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9/22/2017 12:11:25 AM
Posted: 8/16/2005 2:56:29 PM EDT
this is really funny, some people want it and some people don't
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latimes.com

http://www.latimes.com/news/nationworld/nation/la-081605xxx_lat,0,1152354.story?coll=la-home-headlines

Commerce Dept. Opposes '.xxx' Domain for Adult Sites
By Chris Gaither
Times Staff Writer

2:57 PM PDT, August 16, 2005

The U.S. government wants the Internet's oversight body to put a red light on its plans to offer an online red-light district.

Officials from the Internet Corp. for Assigned Names and Numbers were struggling today on how to roll out the .xxx Internet domain — which would be for pornographic websites what .com is for general sites — in the face of increasing criticism.

The domain was proposed five years ago by a private company, ICM Registry, as a virtual red light district where adult websites would have to follow certain guidelines, such as not advertising through unsolicited commercial e-mail or marketing to children.

Participation by those sites would be voluntary, and critics said it would do little but legitimize pornography.

ICANN gave the plan tentative approval June 1 and planned this week to sign a contract to have ICM Registry oversee the domain. ICM on today offered to delay the signing by a month to allow more discussion.

Michael D. Gallagher, assistant secretary for communications and information in the Commerce Department, said in a letter to ICANN Chairman Vint Cerf last week that the department had received 6,000 letters and e-mails opposing the creation of a so-called top level domain, such as .com and .edu, specifically for adult sites.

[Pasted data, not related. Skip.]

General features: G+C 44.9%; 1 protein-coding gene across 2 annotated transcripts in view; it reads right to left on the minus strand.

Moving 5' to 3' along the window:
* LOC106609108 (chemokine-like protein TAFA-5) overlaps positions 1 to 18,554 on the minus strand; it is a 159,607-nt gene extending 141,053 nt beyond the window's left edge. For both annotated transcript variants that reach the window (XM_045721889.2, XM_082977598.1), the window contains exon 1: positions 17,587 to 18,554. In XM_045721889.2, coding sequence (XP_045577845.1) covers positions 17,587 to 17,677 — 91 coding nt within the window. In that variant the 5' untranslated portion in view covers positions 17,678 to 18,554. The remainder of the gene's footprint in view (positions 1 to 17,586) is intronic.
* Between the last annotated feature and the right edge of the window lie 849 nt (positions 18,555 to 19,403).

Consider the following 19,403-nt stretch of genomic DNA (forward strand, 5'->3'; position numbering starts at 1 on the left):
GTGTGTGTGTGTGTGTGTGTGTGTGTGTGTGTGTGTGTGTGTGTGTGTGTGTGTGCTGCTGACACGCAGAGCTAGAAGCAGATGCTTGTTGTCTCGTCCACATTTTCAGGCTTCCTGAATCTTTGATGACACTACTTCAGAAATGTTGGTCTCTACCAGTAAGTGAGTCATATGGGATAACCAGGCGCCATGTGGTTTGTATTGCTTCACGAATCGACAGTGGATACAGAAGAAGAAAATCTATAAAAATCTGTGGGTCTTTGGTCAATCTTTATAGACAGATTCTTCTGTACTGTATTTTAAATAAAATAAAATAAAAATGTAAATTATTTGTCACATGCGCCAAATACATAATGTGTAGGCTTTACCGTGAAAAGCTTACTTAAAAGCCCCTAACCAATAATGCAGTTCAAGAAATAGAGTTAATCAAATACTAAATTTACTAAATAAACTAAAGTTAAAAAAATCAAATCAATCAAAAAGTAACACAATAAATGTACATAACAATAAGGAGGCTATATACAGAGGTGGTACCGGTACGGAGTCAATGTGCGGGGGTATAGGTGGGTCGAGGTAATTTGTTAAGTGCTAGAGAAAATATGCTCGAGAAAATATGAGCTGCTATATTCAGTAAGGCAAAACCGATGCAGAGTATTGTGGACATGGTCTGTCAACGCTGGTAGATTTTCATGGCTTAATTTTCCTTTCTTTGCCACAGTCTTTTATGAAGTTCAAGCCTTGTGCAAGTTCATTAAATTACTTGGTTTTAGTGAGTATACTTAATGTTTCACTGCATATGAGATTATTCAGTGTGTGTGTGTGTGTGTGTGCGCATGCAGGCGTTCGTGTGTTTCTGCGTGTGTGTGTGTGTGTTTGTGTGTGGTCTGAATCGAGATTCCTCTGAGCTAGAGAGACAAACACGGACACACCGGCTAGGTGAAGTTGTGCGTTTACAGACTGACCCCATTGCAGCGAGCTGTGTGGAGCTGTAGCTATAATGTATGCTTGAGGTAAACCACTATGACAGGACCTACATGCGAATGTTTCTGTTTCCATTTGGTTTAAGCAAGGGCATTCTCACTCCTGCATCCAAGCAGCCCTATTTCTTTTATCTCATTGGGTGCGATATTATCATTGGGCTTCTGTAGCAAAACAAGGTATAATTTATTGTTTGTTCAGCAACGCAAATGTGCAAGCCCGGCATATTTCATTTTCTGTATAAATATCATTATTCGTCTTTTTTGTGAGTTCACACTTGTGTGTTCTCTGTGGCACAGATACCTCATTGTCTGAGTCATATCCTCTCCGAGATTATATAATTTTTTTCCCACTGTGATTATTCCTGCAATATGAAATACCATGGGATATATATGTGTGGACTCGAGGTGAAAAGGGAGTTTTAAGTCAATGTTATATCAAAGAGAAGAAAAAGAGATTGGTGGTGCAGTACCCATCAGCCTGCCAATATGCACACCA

"The volume of correspondence opposed to the creation of a .xxx TLD is unprecedented," Gallagher wrote in urging ICANN to take those concerns into consideration before acting.

Complaints have grown louder as the launch grew imminent.

Other countries have voiced concerns about dedicating a portion of the Internet for pornographers. Mohamed Sharil Tarmizi, chairman of ICANN's Government Advisory Committee, said in a letter last week that "a strong sense of discomfort" exists among committee members representing countries that he did not name.

ICM executives said today that they were disappointed by the last-minute criticism. ICANN members and the public have openly debated the issue for 18 months.

"We are, to say the very least, disappointed that concerns that should have been raised and addressed weeks and months ago are being raised in the final days before the [ICANN] board is scheduled to approve the agreement negotiated with staff," ICM Registry Chairman Stuart Lawley wrote to Paul Twomey, executive director of Marina del Rey-based ICANN.

Copyright 2005 Los Angeles

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